Israeli musicians rejuvenate jazz scene

Three Cohens represent a new wave of Israeli musicians dotting the jazz music landscape.

By Jake Weisman, Ladue Horton Watkins High School

Israel is constantly in the news, frequently brought up in political discussion, and often discussed among Jewish teens as a vacation hotspot. But now, Israel has gained recognition for the vast output of jazz musicians in recent years.

“[I think that] there is a connection between Israel and jazz music. Jazz is about improvisation and you get that feeling while in Israel. Jazz is a universal art; it’s accepting of all types of people and so is Israel,” bassist Omer Avital said.

Avital is one of many Israeli jazz musicians, and lives in New York when he is not touring. Another Israeli musician, Gilad Hekselman, came to the United States in 2004 to study at the New School of Music in New York. The guitarist has been getting a lot of acclaim from jazz critics and musicians.

“At this point there are about 20 Israelis at the New School, which is a lot out of a program of 500 people,” Hekselman said. “It’s not a coincidence that Israeli jazz musicians are getting recognized because there is a very good education system in place for jazz in Israel. I had great teachers and mentors growing up who told me what to play and who to listen to. I formed my first jazz trio while I was still in high school. I moved to New York because I was ready for something different and because it’s the best place for jazz in the world.”


Anat Cohen, along with her brothers Avishai and Yuval, were recently featured on the front cover of Downbeat magazine. Cohen plays clarinet and saxophone, focusing on tenor and soprano.

“It’s an enormous honor, given the history of the magazine [with roots dating back to 1934] and the artists that have been on it. It’s hard to believe it was the three of us really,” Cohen said. “I studied at a conservatory in Jaffa, Israel, which included all different styles of music: New Orleans, big band, and ensembles. I loved the way swing felt. It was always something more than the music; it was deep and beautiful and I couldn’t get enough of it.”

Cohen is inspired by jazz legends such as Dexter Gordon, Louis Armstrong, Chet Baker, and notably John Coltrane. Cohen maintains her dedication to the music, listening and playing jazz on a daily basis. It is a testament to the longevity of the music.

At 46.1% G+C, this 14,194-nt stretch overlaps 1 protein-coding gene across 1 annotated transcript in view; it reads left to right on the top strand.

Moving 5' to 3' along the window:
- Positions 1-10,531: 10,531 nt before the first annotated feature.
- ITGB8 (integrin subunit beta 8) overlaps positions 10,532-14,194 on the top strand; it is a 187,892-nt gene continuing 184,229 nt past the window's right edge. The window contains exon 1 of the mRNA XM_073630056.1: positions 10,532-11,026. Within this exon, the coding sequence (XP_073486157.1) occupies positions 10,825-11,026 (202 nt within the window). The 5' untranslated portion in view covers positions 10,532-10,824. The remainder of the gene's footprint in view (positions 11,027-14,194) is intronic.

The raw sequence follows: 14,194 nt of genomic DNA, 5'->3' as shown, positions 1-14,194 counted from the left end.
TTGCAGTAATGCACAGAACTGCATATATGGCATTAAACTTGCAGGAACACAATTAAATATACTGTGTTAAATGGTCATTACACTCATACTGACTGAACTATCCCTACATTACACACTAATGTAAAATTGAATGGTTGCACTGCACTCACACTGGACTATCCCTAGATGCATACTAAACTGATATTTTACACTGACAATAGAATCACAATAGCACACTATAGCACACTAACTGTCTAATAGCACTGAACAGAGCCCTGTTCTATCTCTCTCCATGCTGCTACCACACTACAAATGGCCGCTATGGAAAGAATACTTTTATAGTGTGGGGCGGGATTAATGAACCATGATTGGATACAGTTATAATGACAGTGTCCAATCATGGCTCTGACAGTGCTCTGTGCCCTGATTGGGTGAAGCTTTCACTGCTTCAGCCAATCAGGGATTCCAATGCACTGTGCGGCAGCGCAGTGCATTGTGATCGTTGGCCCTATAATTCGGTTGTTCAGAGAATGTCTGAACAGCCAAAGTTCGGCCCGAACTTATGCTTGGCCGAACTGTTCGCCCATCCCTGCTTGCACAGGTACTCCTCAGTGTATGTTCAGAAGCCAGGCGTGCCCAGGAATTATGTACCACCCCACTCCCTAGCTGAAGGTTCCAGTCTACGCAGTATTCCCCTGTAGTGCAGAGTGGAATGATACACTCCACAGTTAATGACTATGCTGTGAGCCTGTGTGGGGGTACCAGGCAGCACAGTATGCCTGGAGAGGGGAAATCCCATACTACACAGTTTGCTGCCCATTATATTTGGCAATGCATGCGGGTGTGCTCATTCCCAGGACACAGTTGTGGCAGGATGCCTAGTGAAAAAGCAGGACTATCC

“People need to take the effort to listen and feel something,” Cohen said. “Swing is a feeling; it’s art. You can go to a museum and stand there or you can really get the impact of something. Once a person really digs deep to figure out the music and history, it is very rewarding.”

According to Downbeat, at least a dozen Israeli jazz musicians attained a high level of recognition in recent years. Although they have gone their separate ways, these musicians knew each other in Israel and remain in close contact.

“I knew Anat’s brother, Yuval, in Israel. We were in a band together. Gilad was just a kid and I saw him when I came back from New York to visit Israel. We all went to the Thelma Yellin High School of the Arts, a high-level performing arts school. There is definitely an affinity or bond that we have toward one another,” Avital said.

Hekselman notes that while there are a number of Israeli musicians, it’s a stretch to say there is such a thing as “Israeli jazz.” With Israel being a country just over 60 years old, jazz is relatively new to the country. This music was created in U.S in the early 1900s, which is an important distinction to be made.

“The music we play has a Moroccan and Arabic influence to it,” Hekselman said, laughing. “Sometimes we joke and say that it is ‘falafel jazz.'”

This wave of new musicians should serve to inspire and show the growth of culture in Israel. Just as teens see popular figures in American culture as icons, Jewish teens should relate to their Israeli counterparts.

Between their obligation to serve in the Israeli Defense Forces, leaving their families in Israel to study in New York and living the life of a jazz musician, it is safe to say that these artists have not had an easy journey. Regardless of labels such as “falafel jazz,” these artists are no joke when it comes to making serious music.